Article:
For the Week of March 12, 2018
On Friday, investors responded positively to February’s jobs report, which revealed the biggest gain in new jobs since the middle of 2016, along with a small wage increase, which eased inflation concerns. The three major indexes ended the day almost 2 percent higher, and the NASDAQ closed at a record high. For the week, the Dow rose 3.34 to close at 25,335.74. The S&P climbed 3.59 percent to finish at 2,786.57, and the NASDAQ climbed 4.17 percent to end the week at 7,560.81.
|Returns Through 3/09/18||1 Week||YTD||1 Year||3 Year||5 Year|
|Dow Jones Industrials (TR)||3.34||3.02||24.33||14.94||14.76|
|NASDAQ Composite (PR)||4.17||9.52||29.49||15.22||18.44|
|S&P 500 (TR)||3.59||4.63||20.18||12.58||14.80|
|Barclays US Agg Bond (TR)||-0.12||-2.22||1.69||1.36||1.80|
|MSCI EAFE (TR)||1.86||-0.15||19.86||6.36||6.75|
Source: Morningstar.com. *Past performance is no guarantee of future results. Indexes are unmanaged and cannot be invested into directly. Three- and five-year returns are annualized. The Dow Jones Industrials, MSCI EAFE, Barclays US Agg Bond and S&P, excluding “1 Week” returns, are based on total return, which is a reflection of return to an investor by reinvesting dividends after the deduction of withholding tax. The NASDAQ is based on price return, which is the capital appreciation of the portfolio, excluding income generated by the assets in the portfolio in the form of interest and dividends. (TR) indicates total return. (PR) indicates price return. MSCI EAFE returns stated in U.S. dollars.
Same House After Sixty Years — Warren Buffett lives in the same home today in Omaha, Nebraska, that he purchased for $31,500 in 1958. Buffett, 87 years old, is worth $78 billion (source: Forbes, BTN Research).
Improving Trend — American banks repossessed 292,000 homes in 2017, 379,000 homes in 2016 and 450,000 homes in 2015 (source: ATTOM Data Solutions, BTN Research).
Long Life — Life expectancy at birth in the U.S. was 51.7 years in 1916. Life expectancy at birth was 78.6 years in 2016. Thus, life expectancy has increased by 10 years every 37 years (source: National Vital Statistics Report, BTN Research).
WEEKLY FOCUS – Ready for a Retirement Reversal?
Retired – but looking for work? You’re not alone. A 2016 Federal Reserve study found one-third of retirees at all income levels change their mind and return to full- or part-time work1 – that’s nearly double 1985 figures, and the number is expected to keep rising.2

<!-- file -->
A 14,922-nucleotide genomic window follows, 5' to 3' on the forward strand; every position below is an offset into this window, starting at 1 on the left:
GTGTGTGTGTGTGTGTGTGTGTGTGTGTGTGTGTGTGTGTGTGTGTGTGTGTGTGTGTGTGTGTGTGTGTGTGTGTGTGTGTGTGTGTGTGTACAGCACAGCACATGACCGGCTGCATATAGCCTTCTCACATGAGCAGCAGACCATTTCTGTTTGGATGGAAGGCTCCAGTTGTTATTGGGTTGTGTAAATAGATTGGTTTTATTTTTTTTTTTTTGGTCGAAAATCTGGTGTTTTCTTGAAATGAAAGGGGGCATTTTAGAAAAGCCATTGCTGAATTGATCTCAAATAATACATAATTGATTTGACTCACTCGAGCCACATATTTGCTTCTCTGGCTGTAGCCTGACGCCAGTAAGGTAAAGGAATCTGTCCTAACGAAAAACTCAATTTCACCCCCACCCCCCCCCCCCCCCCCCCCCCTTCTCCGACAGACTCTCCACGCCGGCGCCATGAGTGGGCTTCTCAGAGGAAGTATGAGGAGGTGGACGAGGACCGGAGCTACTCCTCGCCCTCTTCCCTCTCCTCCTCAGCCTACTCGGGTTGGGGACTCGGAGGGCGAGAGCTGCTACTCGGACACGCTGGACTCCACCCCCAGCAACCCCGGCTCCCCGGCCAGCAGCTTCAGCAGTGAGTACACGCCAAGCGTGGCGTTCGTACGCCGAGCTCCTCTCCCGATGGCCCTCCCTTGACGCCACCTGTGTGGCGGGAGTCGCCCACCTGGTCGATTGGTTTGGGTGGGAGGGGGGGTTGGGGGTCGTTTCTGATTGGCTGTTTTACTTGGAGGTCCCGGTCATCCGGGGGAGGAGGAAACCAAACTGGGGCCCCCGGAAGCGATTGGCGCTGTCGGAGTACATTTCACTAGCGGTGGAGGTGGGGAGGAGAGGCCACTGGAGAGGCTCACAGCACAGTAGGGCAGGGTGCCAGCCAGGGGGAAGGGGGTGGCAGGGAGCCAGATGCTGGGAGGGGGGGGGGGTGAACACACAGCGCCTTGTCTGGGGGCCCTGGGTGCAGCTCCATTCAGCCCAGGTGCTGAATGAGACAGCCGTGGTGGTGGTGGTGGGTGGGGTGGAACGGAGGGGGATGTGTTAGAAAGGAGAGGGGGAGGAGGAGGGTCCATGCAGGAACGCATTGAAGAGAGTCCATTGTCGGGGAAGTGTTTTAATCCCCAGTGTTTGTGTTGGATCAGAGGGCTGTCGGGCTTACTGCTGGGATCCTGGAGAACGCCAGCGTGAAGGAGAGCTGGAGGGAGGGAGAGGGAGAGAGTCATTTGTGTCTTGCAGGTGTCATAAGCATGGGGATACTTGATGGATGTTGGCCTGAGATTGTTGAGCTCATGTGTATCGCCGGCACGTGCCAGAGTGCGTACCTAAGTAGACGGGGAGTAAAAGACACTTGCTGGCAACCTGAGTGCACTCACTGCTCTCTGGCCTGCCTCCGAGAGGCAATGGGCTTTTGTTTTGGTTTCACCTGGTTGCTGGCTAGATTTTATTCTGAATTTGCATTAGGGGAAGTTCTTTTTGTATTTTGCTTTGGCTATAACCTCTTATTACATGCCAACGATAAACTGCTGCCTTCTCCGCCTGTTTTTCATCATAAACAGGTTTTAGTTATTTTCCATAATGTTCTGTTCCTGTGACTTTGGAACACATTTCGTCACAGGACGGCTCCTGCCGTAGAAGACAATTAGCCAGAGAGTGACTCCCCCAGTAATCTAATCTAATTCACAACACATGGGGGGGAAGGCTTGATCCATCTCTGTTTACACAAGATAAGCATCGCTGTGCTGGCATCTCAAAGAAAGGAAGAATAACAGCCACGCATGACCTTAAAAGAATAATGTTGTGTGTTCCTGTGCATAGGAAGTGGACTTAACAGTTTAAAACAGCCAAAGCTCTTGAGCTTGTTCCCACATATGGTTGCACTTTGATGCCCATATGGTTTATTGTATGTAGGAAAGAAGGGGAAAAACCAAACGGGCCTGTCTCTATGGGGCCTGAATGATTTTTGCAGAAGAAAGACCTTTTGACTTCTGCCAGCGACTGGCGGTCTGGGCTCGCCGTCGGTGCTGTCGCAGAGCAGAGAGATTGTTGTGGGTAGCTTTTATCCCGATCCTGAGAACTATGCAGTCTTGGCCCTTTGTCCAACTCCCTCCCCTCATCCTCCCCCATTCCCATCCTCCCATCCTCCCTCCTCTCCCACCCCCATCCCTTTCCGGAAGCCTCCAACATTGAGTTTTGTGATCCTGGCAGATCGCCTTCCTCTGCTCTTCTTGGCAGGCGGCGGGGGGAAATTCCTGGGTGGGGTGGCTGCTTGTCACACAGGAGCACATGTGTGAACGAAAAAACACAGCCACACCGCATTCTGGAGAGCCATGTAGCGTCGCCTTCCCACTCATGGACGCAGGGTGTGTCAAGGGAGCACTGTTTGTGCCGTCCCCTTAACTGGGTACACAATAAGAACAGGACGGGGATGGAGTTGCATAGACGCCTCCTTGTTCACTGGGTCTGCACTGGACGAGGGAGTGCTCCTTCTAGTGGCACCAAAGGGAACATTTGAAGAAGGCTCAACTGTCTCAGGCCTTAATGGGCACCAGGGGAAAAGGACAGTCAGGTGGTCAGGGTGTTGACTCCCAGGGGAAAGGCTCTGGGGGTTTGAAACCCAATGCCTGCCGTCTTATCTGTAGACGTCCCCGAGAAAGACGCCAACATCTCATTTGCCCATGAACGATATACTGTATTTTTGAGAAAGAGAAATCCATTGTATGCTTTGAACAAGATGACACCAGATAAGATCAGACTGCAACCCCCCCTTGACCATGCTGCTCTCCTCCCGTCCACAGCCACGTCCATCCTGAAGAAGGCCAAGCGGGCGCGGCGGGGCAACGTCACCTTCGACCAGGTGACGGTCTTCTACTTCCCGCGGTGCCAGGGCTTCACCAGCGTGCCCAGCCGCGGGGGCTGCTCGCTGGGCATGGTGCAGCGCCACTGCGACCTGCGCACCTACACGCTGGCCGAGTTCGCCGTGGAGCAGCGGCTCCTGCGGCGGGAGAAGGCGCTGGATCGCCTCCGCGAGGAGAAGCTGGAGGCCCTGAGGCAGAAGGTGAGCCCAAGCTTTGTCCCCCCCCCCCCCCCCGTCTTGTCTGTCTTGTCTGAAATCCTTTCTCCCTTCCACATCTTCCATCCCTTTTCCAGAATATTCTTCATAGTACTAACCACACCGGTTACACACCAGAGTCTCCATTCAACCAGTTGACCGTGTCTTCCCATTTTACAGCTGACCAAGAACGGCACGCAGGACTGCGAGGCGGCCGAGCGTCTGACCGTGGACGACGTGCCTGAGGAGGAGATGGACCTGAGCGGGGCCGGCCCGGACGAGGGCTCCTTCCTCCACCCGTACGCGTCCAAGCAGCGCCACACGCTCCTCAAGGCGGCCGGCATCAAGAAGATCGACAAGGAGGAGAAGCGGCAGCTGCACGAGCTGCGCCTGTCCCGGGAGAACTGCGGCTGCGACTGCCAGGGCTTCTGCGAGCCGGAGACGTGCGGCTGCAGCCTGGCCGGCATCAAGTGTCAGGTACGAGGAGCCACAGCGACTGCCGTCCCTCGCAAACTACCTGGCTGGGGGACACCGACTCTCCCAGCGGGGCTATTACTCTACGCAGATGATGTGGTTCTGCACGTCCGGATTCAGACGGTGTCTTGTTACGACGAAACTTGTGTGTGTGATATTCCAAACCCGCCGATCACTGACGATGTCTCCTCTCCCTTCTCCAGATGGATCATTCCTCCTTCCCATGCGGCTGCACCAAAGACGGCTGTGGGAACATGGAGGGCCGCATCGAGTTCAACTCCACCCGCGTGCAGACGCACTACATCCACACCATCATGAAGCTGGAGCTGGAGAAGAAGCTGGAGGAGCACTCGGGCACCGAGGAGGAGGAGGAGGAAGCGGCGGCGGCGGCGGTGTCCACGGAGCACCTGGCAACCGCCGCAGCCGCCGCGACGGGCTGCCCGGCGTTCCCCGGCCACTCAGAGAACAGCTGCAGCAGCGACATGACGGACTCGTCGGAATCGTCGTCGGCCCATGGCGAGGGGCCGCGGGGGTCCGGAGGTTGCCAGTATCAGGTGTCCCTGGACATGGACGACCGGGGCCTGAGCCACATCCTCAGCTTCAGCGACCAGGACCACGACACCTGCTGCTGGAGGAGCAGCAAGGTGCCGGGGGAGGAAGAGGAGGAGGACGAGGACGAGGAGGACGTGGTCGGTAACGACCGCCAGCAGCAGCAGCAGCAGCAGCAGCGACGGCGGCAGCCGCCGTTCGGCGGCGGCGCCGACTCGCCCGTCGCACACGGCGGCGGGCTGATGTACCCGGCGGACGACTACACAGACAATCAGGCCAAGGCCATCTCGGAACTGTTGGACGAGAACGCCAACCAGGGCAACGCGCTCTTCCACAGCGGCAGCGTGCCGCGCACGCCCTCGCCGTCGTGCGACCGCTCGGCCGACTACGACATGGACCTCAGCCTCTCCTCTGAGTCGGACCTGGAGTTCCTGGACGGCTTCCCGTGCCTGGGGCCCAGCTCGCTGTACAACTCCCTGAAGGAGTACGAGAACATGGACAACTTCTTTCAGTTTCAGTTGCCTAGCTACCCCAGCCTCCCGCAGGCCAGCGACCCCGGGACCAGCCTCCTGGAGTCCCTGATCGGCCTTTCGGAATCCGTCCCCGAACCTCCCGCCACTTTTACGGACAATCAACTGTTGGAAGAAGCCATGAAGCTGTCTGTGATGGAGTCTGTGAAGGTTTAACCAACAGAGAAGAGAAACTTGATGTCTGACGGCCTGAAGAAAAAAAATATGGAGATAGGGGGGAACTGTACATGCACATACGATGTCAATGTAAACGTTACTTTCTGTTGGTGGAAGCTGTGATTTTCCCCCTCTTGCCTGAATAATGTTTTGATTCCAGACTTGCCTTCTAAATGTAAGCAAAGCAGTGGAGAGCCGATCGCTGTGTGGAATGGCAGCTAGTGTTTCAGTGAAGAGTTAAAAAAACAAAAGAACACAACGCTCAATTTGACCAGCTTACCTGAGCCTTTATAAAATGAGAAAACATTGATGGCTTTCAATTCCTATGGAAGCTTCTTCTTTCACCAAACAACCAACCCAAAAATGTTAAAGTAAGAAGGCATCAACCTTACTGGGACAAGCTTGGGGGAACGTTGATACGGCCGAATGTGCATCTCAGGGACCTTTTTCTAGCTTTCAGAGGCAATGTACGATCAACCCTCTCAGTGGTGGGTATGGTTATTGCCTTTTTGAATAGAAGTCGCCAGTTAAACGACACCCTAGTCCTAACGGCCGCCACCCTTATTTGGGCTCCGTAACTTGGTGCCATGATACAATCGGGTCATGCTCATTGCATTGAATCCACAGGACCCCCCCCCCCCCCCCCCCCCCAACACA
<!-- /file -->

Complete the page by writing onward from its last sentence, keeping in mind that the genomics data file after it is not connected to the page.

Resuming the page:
There’s more than one reason to pick up a job after you retire. Retirees in lower-income brackets often return to work for supplemental income. But returning to work isn’t always based on need. The study revealed the majority of retirees who reverse course and return to work do so because retirement life doesn’t prove as appealing as imagined.
Life expectancies now average 15 years beyond retirement age. With that much time, it’s easy to become bored with retirement leisure and feel disengaged since work is a source of identity and purpose. And when money is no longer a pressing issue, options open up, especially in today’s economy.
Today’s gig economy is characterized by the rise of independent contractors and freelancers making money through apps and social media on their own schedule. While the lack of a steady income might not be the most reliable when planning for retirement, it can work out well if you’re already in retirement. Retirees can take advantage of the benefits of the gig economy, most notably, freedom and flexibility, while avoiding its potential pitfalls, such as financial uncertainty or lack of time.
The most common example of a gig is driving for Uber or Lyft. A beautiful day to drive some golf balls – or a great day to drive for extra cash? As a retiree, you get to decide.
The opportunities for work are many. Tired of the career you had preretirement? Indulge in the job you wanted that didn’t make the pay cut. Follow your passions, old or new, such as performing in a band or writing a blog. Did you love your career? Leverage your skills, expertise and contacts as a consultant. Or use what you learned at your old company to start your own small business. With so many options, the question might not be whether or not you should pick up a side-gig in retirement, but which one should you choose.
It’s never too late to pursue your dream job, and retirement might just be the best time to do so. Call our office today. We can help you decide whether reversing your retirement is right for you.
* The Standard & Poor’s 500 (S&P 500) is an unmanaged group of securities considered to be representative of the stock market in general. The Dow Jones Industrial Average is a price-weighted index of 30 actively traded blue-chip stocks. NASDAQ Composite Index is an unmanaged, market-weighted index of all over-the-counter common stocks traded on the National Association of Securities Dealers Automated Quotation System. The Morgan Stanley Capital International Europe, Australia and Far East Index (MSCI EAFE Index) is a widely recognized benchmark of non-U.S. stock markets. It is an unmanaged index composed of a sample of companies representative of the market structure of 20 European and Pacific Basin countries and includes reinvestment of all dividends. Barclays Capital Aggregate Bond Index is an unmanaged index comprised of U.S. investment-grade, fixed-rate bond market securities, including government, government agency, corporate and mortgage-backed securities between one and 10 years. Written by Securities America, Copyright March 2018. All rights reserved. Securities offered through Securities America, Inc., Member FINRA/SIPC. SAI# 2055036.1